Have you tried brocollini? It is a high yielding plant in 5 gallon containers on my shed roof. The advantage over brocolli is you get twice a week pickings of shoots over many months. I am still harvesting from plants that produced their first shoots at the end of December (seasons reversed as I am in Victoria, Australia). It is great for the cook as we can be assured of two meals per week from eight plants (one per container). Also, it grows all the year round here. In the summer I put mosquito netting over it to keep out the cabbage white caterpillars and also to give a litle shade.


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RE: Check out my container garden experiment!

mike1938,
What is your average temperature in the summer.
Brocolini is a great tasting, never considered growing it though as I only have direct garden sun during the hot months.


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RE: Check out my container garden experiment!

Captiveroots,

Nice pictures on your blogspot.
What are the hours of direct sunlight on your deck garden, what time does the sun first hit your plants and what time does it go into shade?

Also what is the average temperature on your deck?

I'm realizing how important it is for plants to have "non-wilting" direct sun hours. So morning sun is better if you are in a hot area.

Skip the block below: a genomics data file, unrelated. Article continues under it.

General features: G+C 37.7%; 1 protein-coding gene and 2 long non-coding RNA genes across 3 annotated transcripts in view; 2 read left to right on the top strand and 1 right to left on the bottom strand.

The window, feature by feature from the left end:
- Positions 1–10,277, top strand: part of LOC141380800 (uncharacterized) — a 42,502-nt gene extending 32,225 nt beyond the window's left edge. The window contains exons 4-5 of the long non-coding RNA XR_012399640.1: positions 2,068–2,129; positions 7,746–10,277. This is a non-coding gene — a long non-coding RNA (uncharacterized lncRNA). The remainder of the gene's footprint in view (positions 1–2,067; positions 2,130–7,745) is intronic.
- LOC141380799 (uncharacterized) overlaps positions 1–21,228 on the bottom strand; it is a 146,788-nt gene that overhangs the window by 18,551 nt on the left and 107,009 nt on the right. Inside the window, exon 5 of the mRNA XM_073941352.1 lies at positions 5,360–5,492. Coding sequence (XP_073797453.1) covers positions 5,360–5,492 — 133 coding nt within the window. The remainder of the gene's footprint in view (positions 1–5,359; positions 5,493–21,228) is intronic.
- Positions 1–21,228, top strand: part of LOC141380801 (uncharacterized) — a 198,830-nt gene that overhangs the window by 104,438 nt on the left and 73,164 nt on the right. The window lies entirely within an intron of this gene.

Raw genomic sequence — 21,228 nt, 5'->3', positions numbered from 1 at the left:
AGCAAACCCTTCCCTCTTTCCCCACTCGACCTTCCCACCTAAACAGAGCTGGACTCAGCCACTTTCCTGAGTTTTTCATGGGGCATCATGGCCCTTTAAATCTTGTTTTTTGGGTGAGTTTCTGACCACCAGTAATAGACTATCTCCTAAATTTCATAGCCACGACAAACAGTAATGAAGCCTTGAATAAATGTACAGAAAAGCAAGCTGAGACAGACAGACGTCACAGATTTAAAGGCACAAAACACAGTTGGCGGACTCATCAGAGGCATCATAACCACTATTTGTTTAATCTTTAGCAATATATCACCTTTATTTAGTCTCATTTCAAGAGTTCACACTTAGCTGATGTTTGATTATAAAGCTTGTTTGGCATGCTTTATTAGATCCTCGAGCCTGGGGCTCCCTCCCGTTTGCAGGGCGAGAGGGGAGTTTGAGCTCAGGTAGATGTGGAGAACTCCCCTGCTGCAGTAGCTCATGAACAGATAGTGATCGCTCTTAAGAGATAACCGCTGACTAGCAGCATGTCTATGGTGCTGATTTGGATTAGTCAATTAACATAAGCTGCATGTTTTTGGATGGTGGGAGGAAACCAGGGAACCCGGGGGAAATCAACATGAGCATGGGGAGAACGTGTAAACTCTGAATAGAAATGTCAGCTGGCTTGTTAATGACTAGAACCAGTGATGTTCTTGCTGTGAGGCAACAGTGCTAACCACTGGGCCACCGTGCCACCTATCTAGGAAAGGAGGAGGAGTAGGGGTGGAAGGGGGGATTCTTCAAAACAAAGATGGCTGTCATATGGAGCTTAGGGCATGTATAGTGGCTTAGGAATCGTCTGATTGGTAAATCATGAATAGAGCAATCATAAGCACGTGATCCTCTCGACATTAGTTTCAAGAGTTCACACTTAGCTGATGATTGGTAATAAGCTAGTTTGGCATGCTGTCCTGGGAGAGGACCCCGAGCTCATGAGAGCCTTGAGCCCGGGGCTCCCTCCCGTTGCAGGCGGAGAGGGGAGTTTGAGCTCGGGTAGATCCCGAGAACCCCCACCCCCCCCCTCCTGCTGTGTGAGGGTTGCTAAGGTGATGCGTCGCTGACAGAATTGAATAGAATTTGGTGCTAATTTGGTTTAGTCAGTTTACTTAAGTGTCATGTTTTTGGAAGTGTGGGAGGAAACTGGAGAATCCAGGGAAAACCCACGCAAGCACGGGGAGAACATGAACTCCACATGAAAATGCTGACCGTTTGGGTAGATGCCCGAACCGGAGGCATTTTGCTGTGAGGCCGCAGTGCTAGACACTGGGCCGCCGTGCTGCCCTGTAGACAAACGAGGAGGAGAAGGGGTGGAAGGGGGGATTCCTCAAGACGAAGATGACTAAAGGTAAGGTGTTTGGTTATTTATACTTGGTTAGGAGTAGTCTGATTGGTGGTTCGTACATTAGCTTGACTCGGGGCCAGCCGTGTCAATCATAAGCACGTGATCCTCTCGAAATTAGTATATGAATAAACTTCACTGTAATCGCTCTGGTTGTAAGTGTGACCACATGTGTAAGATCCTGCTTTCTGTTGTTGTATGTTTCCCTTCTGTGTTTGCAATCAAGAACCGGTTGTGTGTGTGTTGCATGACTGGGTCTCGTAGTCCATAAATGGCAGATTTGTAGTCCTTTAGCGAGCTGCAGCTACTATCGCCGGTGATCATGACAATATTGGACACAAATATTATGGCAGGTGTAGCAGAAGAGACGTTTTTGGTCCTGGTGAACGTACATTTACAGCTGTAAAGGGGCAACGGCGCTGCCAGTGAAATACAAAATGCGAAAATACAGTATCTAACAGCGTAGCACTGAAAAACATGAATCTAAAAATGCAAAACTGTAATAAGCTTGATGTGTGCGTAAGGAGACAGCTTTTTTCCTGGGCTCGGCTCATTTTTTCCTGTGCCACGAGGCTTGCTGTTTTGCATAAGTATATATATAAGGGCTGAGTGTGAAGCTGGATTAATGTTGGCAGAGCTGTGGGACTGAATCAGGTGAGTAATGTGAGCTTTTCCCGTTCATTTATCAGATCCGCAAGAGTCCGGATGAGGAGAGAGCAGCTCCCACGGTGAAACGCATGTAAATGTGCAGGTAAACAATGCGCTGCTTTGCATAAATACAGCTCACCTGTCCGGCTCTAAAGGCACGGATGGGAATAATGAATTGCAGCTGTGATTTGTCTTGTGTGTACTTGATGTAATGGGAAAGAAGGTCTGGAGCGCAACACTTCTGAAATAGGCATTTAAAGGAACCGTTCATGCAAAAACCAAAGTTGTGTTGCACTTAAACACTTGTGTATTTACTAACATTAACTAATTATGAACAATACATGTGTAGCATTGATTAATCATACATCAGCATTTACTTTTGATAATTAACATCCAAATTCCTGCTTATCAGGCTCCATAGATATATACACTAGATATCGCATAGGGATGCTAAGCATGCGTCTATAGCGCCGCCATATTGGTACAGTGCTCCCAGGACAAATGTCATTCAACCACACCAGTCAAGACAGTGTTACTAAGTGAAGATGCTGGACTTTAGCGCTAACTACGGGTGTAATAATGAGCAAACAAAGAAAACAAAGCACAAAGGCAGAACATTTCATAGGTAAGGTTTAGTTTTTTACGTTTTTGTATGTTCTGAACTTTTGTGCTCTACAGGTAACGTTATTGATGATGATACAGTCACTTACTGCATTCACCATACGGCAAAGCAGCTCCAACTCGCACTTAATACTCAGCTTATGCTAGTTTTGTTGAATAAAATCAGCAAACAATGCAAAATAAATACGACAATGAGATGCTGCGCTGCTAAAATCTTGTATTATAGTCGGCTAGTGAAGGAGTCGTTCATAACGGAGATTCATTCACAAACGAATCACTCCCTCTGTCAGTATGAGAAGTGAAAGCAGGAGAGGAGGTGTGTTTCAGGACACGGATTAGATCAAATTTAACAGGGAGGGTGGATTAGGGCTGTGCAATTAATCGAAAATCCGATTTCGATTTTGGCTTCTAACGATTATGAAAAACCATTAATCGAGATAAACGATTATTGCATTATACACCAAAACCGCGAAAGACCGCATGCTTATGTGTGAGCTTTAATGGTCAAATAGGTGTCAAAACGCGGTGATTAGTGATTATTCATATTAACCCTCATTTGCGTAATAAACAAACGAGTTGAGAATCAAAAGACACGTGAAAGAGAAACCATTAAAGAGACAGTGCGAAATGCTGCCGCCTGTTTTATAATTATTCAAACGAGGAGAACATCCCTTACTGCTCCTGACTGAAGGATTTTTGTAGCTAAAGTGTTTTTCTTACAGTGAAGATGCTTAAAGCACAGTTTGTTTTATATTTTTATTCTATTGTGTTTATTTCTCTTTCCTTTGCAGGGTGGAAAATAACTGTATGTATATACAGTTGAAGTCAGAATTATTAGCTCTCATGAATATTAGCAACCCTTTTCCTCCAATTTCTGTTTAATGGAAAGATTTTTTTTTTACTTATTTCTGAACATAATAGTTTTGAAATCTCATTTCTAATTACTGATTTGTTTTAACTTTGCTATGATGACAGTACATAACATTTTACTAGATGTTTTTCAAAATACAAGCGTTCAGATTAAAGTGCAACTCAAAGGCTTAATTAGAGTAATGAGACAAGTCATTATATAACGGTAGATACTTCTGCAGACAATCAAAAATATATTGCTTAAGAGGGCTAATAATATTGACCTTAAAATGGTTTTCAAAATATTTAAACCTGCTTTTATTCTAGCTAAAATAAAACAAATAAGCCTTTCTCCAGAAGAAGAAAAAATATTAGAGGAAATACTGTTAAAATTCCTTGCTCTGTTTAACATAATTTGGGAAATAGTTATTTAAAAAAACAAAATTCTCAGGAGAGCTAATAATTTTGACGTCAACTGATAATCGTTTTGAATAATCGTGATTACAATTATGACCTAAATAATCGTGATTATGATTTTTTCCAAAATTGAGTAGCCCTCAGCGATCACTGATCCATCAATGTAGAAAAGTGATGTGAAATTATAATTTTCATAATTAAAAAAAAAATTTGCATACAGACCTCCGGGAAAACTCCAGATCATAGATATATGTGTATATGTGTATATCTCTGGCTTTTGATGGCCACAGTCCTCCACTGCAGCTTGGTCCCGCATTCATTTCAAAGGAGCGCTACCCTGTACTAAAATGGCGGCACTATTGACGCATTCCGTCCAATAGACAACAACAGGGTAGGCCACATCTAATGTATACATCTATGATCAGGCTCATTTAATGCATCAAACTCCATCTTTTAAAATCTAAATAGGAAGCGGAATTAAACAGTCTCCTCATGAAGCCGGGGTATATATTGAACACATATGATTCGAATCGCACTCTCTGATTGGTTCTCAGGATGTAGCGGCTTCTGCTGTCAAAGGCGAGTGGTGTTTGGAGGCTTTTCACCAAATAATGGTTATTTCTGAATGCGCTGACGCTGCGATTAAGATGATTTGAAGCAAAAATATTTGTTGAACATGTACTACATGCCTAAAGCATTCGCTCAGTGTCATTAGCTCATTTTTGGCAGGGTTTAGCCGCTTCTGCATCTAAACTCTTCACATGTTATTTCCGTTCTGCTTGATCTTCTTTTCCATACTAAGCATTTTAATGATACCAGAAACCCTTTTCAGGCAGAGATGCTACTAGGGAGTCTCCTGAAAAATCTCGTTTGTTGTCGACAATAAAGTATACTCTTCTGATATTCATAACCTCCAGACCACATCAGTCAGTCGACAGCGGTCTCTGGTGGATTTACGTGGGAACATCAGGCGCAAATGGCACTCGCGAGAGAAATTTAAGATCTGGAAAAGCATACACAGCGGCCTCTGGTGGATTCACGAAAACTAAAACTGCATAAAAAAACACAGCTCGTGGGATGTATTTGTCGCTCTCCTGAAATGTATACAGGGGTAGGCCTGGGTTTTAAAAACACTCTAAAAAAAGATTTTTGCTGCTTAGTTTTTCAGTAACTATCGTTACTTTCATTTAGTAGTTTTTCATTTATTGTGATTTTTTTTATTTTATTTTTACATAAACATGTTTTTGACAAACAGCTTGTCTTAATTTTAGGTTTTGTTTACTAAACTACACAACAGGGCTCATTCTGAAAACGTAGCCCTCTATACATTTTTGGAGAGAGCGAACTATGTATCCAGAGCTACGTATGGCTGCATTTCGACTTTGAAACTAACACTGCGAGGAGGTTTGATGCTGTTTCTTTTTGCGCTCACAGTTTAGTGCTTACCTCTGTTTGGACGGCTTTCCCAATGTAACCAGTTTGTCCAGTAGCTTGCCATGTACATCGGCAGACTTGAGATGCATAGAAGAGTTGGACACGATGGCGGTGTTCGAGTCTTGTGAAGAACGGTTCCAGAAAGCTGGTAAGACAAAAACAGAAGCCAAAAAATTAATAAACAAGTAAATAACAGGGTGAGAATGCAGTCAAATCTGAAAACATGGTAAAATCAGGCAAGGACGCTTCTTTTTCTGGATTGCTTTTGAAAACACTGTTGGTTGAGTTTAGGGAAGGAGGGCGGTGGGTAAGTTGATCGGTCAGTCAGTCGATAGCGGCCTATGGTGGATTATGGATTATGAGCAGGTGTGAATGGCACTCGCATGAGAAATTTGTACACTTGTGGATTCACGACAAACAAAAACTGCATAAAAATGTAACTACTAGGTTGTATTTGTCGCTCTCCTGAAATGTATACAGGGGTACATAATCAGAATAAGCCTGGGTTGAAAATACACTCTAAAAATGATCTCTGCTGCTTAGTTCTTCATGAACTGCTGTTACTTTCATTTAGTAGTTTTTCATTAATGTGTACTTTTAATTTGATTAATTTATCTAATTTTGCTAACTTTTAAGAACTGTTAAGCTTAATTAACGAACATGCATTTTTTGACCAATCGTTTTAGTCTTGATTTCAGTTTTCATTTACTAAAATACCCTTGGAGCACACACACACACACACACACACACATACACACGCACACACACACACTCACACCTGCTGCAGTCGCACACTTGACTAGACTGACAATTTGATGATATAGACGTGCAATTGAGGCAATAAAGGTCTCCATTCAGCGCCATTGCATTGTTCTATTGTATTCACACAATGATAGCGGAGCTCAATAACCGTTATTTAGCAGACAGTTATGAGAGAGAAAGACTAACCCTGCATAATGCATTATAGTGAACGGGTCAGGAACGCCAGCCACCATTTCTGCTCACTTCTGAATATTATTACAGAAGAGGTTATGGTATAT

How many hours per day do your plants get direct sun, but without wilting?

At what temperature do your plants start wilting, on sunny hot day?
I'm observing that the soil mix makes a big difference on when a plant starts wilting, even when it is fully watered.
You seem to be using a standard peat based mix.

Thanks for posting.


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RE: Check out my container garden experiment!

Emgardener, our mean maximium temp in January (mid summer) is 26.3 Celsius. We average 1.3 days per year above 40Celsius and ten days per year above 35C. In addition to the broccolini which has been producing since January and is due to be pulled out to make room for early potatoes, we have seven containers that have been cropping for 6 weeks and a few plants in the ground that have just started to produce shoots and will remain there until we plant Zucchini in November.


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We harvested potatoes today, and I posted some pics and commentary on the blog! In a word, they were awesome!

emgardener,

Our porch faces west, so the the plants get direct sun from about 11am until 7 or 8pm. I have heard that the morning sun is the "good sun" but unfortunately the house blocks most of the morning sun.